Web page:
Uh, uh. Nope.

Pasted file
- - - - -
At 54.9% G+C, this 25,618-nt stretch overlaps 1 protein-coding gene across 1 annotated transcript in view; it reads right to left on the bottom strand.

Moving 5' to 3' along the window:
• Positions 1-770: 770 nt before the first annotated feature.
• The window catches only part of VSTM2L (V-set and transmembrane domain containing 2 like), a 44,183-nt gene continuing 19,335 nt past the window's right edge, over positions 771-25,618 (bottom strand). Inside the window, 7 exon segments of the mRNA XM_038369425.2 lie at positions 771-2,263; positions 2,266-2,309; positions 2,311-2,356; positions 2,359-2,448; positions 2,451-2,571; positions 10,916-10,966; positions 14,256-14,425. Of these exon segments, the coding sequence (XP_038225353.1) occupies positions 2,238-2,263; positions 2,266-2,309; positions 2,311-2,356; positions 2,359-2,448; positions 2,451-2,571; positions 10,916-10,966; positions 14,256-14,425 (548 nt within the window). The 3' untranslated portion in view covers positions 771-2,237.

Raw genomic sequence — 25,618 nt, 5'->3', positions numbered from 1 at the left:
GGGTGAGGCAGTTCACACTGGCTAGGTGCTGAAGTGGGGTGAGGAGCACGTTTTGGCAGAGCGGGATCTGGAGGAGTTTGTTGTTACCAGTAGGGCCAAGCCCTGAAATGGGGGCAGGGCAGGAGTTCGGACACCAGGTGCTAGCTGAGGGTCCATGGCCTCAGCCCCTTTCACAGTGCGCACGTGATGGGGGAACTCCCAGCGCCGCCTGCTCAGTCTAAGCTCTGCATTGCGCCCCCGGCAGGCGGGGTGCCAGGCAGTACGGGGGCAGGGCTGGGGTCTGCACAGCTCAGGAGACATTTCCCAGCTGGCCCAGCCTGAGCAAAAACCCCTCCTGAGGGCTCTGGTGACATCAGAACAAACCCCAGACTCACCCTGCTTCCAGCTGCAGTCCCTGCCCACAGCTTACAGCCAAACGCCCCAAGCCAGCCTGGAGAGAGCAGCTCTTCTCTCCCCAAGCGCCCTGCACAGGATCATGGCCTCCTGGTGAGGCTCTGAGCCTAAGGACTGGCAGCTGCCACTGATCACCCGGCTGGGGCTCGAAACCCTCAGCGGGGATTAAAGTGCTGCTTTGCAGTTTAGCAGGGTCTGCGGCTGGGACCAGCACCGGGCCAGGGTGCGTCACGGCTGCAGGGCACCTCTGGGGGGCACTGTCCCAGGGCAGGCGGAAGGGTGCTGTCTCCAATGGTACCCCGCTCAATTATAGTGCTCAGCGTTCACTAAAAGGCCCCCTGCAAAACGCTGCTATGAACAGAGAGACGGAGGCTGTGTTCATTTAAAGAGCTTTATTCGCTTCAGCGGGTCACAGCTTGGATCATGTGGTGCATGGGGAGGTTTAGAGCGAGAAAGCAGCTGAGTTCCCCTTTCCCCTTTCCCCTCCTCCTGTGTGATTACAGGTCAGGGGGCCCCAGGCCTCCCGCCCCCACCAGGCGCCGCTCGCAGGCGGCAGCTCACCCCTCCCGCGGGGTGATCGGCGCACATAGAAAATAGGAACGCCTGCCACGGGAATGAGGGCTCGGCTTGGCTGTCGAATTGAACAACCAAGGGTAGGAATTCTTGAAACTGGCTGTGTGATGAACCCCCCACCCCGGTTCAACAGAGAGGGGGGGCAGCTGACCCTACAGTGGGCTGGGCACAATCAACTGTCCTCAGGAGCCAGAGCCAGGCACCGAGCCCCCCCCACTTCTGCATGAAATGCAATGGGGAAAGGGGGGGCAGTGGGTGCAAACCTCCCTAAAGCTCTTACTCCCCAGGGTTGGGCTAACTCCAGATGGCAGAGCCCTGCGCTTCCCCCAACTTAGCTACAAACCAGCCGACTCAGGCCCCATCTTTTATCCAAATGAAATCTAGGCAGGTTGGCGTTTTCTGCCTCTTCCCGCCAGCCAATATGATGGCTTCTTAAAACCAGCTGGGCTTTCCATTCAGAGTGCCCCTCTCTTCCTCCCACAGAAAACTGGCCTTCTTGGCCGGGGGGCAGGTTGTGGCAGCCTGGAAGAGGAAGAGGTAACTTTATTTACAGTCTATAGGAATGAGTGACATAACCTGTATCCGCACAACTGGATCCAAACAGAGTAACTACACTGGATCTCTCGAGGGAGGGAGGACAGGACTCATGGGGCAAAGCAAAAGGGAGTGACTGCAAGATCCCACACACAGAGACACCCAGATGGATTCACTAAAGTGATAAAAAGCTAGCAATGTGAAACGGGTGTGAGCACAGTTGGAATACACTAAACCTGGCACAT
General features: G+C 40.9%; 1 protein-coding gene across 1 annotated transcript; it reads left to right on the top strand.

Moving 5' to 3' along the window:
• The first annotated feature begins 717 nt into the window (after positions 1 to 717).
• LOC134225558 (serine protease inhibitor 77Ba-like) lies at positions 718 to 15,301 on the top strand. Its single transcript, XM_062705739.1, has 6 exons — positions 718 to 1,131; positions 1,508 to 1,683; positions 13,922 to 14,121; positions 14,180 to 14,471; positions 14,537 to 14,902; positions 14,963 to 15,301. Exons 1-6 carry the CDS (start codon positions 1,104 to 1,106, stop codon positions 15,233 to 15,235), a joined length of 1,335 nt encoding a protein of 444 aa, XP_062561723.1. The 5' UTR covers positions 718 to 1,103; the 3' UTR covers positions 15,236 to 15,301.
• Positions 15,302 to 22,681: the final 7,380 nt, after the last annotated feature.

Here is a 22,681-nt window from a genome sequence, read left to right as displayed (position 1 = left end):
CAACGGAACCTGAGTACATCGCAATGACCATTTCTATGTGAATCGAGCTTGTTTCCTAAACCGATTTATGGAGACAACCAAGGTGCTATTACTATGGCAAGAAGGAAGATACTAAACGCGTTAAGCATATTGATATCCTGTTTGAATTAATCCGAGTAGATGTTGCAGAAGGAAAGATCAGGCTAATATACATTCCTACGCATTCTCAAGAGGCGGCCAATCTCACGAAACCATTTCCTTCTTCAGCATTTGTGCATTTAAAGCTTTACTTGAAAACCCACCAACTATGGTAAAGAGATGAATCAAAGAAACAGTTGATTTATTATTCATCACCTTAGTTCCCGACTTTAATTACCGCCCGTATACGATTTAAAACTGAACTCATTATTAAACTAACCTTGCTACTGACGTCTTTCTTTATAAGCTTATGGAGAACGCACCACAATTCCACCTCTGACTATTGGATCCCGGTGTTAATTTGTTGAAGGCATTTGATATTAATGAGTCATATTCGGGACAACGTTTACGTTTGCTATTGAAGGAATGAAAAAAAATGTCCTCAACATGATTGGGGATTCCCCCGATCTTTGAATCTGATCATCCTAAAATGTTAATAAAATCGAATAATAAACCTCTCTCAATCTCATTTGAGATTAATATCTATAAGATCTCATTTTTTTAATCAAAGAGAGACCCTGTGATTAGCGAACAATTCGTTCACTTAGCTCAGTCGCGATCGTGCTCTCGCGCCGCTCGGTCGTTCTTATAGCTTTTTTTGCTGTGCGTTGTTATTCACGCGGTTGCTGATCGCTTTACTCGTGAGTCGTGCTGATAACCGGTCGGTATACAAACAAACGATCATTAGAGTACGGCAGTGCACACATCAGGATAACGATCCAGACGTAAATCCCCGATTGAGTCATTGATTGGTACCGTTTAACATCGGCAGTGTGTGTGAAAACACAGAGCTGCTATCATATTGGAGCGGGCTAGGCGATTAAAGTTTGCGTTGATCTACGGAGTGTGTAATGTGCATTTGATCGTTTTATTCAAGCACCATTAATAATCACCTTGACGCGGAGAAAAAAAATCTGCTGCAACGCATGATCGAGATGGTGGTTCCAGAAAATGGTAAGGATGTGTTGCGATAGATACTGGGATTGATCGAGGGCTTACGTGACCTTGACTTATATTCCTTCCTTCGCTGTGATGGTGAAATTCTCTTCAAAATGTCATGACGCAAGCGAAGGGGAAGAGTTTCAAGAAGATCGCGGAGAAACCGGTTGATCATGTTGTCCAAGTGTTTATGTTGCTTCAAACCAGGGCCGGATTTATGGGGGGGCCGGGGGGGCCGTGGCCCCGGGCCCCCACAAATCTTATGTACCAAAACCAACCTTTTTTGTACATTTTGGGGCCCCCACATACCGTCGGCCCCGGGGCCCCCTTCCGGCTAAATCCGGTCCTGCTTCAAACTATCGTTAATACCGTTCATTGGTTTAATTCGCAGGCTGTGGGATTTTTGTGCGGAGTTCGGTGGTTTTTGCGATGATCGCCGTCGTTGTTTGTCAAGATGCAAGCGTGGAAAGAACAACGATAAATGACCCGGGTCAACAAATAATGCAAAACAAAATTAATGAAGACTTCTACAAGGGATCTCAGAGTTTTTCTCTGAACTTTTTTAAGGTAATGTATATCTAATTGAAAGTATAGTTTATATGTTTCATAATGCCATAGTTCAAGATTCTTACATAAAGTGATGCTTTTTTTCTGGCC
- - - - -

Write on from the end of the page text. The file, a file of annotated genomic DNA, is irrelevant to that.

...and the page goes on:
Short Answer: No, not every essay is read, even if it has been requested as part of your application...but you probably will never know whether or not they have read it. Detailed Answer: Institutions that are interested in an essay will specifically state that they require the essay. But the fact is, if your grades and board scores are excellent, they probably won’t look at your essay or letters of recommendation. Sometimes they don't even look at the essay no matter what your academic record looks like. Certain colleges, especially the small private institutions, will have faculty and admissions committees read the entire application, including the essay. But this is not common. Many institutions are moving toward automatic “review” of applications. In other words, there is an algorithm on the backend (the same data that enabled the college to automatically begin communicating with you as soon as your PSAT scores became available) that crunches your numbers – SAT/ACT, GPA, RIC) and decides whether you are in or out. This means that your entire relationship with a college has been via a machine; no one knows who you are or that you even exist – except as a number the institution can manipulate to its advantage. Now, if the machine says you are “out,” the admissions staff will begin to look more closely at the eliminated applications and admit/deny these students until the admissions department reaches its enrollment goals. At that point, the admissions officers may be searching for more information about you, such as explanations of grade anomalies. They may find this information in your essay or in your letters or recommendation, or in a letter that you include with your application. The most important point to remember is this: If the institution stresses an essay or a personal statement, pay VERY CLOSE ATTENTION to what they request of that essay or personal statement. In other words, if you write a generic essay to send to all your college search choices, and it is clear to the admissions officer reading your essay that you have not paid attention to what they wanted to see in the essay (subject, length, structure, etc.), your application will be denied simply because it is clear that 1) you cannot follow instructions or 2) you didn’t care enough about applying to their institution to follow their instructions. And they will be right on both counts. For example, if you look at the Purdue application this year, they offer three choices of essay topics, each one carefully considered to allow different types of students to write something that matters to them. This presentation of their essay request shows that they DO value the essay, and if you want to get into Purdue – and especially if your grades and board scores aren’t stellar – then you’d better pay attention to this part of the application. Other institutions, such as Indiana University-Bloomington, specifically state that they do not want to receive essays – so if you submit an essay, this also shows that you cannot follow directions. The major reason for an institution to not request an essay is that essay-reading slows down the application review process. They don’t want admissions officers reading essays when those officers can simply be crunching through the numbers on applications and making their decisions based solely on a student’s past successes or challenges – which is why it’s so important to do well in high school from 9th grade through 11th grade. The fact is that most admissions decisions are based on 8th-11th grade trends; they only look to senior grades at the end to ensure that you continued strongly and didn’t get “senioritis.” One more point about essays: A seasoned admissions officer can tell if you’ve written the essay yourself; if your Mom or Dad wrote it; or if you bought it off the Internet. We’d rather see errors in the writing of a wonderful and unique essay than perfect writing in a boring, uninformative essay (or in an essay that does not pertain to what has been requested.) But you would be wise to have whatever you’ve written be proofread: Spell check won’t cut it; it has to be a human being.